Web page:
NEW MEXICO (KRQE) – A coalition of youth sports leagues and other organizations wants to know why youth and club sports have not been given the green light for competitive play like many other sports in the state. It’s impacting thousands of teams, from little league to fastpitch softball.
The Diamond Sports Coalition is supportive of the New Mexico Activities Association getting to play, but is urging the state to give other youth programs the same chance. Some of these teams have been traveling out of state, but they’re going on a year of not stepping on a field for competitive play in New Mexico.
“It’s the rec side, the kids that aren’t on travel teams are really paying the price on this deal,” Farmington Amateur Baseball Congress President Martin Bayless said.
“Their health, mentally and physically, I mean, is affected as well,” New Mexico and West Texas Director for Girls Fastpitch Julie Rodriguez added.
The coalition was formed last June to discuss how to get diamond sports to resume competitive play in the state. It says when the latest public health order was released last month, outdoor recreational facilities were given the green light to resume operations, but a state official told them that the approval has only been extended to amateur adult programs, colleges, professional teams, and the NMAA.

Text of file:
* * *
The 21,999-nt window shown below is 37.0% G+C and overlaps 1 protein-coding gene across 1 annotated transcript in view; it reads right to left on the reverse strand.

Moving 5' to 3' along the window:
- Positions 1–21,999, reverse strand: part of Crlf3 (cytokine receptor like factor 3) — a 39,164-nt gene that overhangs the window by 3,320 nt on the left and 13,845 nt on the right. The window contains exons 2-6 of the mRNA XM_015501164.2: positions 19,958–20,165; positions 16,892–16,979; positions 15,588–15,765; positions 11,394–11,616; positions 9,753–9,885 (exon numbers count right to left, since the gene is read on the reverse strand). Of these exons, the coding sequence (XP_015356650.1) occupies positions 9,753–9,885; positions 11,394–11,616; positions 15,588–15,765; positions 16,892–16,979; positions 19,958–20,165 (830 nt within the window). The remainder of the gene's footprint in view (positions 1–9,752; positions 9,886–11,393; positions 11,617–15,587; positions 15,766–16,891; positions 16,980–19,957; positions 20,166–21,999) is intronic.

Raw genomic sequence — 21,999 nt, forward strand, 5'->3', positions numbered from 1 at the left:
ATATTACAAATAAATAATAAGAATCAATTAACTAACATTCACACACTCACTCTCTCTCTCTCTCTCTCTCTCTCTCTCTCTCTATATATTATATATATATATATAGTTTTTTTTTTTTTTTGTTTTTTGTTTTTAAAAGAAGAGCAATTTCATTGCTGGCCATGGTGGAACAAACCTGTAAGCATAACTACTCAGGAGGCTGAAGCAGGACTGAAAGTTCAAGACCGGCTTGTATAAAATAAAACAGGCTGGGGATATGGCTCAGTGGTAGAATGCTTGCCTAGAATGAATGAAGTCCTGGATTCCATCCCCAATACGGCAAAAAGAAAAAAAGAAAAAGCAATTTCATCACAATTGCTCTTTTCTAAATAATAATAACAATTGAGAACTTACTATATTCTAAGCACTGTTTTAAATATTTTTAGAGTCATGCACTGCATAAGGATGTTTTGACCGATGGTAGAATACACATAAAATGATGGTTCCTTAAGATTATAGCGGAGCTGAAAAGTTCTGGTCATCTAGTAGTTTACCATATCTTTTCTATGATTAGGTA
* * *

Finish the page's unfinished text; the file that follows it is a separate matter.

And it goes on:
That leaves out the non-NMAA youth, which still can’t have scrimmages or competition. United States Specialty Sports Association Director for Central New Mexico Boys Baseball Dana Gilmer believes this was an oversight by the state. “We were told in that meeting that applies basically to everyone but us. We’re not allowed to continue playing,” Gilmer stated.
The various groups say they have measures in place to clean dugouts and bleachers after each game at the facilities that are already being used for adult programs.
As of now, the Farmington Amateur Baseball Congress, which is part of the coalition, plans to have its season in Colorado in collaboration with another league there.
KRQE News 13 reached out to the governor’s office for a statement. A spokesperson sent the following statement:
“We want New Mexicans to be able to resume the activities and events we enjoy as it is safe to do so and the state is always reviewing the public health policies to ensure consistent and comprehensive guidelines, particularly as elements of the pandemic are constantly changing.”
The current DSC membership includes New Mexico sanctioning bodies for youth baseball of Little League, USSSA, American Amateur Baseball Congress, FABC, and Five Tool; New Mexico sanctioning bodies for youth fast-pitch of Little League and USSSA; All baseball/softball academies in the state; and Parks and Recreation programs in the state.